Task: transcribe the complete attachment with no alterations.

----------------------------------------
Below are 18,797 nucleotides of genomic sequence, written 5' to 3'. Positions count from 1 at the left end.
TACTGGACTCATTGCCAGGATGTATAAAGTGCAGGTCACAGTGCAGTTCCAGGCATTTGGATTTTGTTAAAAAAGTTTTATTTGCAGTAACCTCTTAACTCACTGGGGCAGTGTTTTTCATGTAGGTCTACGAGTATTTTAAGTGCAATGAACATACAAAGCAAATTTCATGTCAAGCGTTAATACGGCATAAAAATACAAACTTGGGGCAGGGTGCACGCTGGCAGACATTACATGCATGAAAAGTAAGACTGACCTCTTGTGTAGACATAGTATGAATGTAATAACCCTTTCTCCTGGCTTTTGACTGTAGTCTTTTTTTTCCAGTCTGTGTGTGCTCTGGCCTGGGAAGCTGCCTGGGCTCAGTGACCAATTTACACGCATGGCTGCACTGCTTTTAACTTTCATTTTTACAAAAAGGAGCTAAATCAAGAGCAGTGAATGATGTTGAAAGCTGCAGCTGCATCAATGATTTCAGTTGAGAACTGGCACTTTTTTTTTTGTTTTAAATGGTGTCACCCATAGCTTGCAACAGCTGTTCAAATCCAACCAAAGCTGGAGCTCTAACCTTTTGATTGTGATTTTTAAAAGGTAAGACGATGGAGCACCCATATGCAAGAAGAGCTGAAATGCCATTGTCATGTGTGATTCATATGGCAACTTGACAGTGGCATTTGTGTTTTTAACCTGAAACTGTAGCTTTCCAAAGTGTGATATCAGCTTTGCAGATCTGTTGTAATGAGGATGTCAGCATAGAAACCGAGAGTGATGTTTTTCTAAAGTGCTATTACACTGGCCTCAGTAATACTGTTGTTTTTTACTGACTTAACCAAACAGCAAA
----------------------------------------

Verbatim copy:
Below are 18,797 nucleotides of genomic sequence, written 5' to 3'. Positions count from 1 at the left end.
TACTGGACTCATTGCCAGGATGTATAAAGTGCAGGTCACAGTGCAGTTCCAGGCATTTGGATTTTGTTAAAAAAGTTTTATTTGCAGTAACCTCTTAACTCACTGGGGCAGTGTTTTTCATGTAGGTCTACGAGTATTTTAAGTGCAATGAACATACAAAGCAAATTTCATGTCAAGCGTTAATACGGCATAAAAATACAAACTTGGGGCAGGGTGCACGCTGGCAGACATTACATGCATGAAAAGTAAGACTGACCTCTTGTGTAGACATAGTATGAATGTAATAACCCTTTCTCCTGGCTTTTGACTGTAGTCTTTTTTTTCCAGTCTGTGTGTGCTCTGGCCTGGGAAGCTGCCTGGGCTCAGTGACCAATTTACACGCATGGCTGCACTGCTTTTAACTTTCATTTTTACAAAAAGGAGCTAAATCAAGAGCAGTGAATGATGTTGAAAGCTGCAGCTGCATCAATGATTTCAGTTGAGAACTGGCACTTTTTTTTTTGTTTTAAATGGTGTCACCCATAGCTTGCAACAGCTGTTCAAATCCAACCAAAGCTGGAGCTCTAACCTTTTGATTGTGATTTTTAAAAGGTAAGACGATGGAGCACCCATATGCAAGAAGAGCTGAAATGCCATTGTCATGTGTGATTCATATGGCAACTTGACAGTGGCATTTGTGTTTTTAACCTGAAACTGTAGCTTTCCAAAGTGTGATATCAGCTTTGCAGATCTGTTGTAATGAGGATGTCAGCATAGAAACCGAGAGTGATGTTTTTCTAAAGTGCTATTACACTGGCCTCAGTAATACTGTTGTTTTTTACTGACTTAACCAAACAGCAAA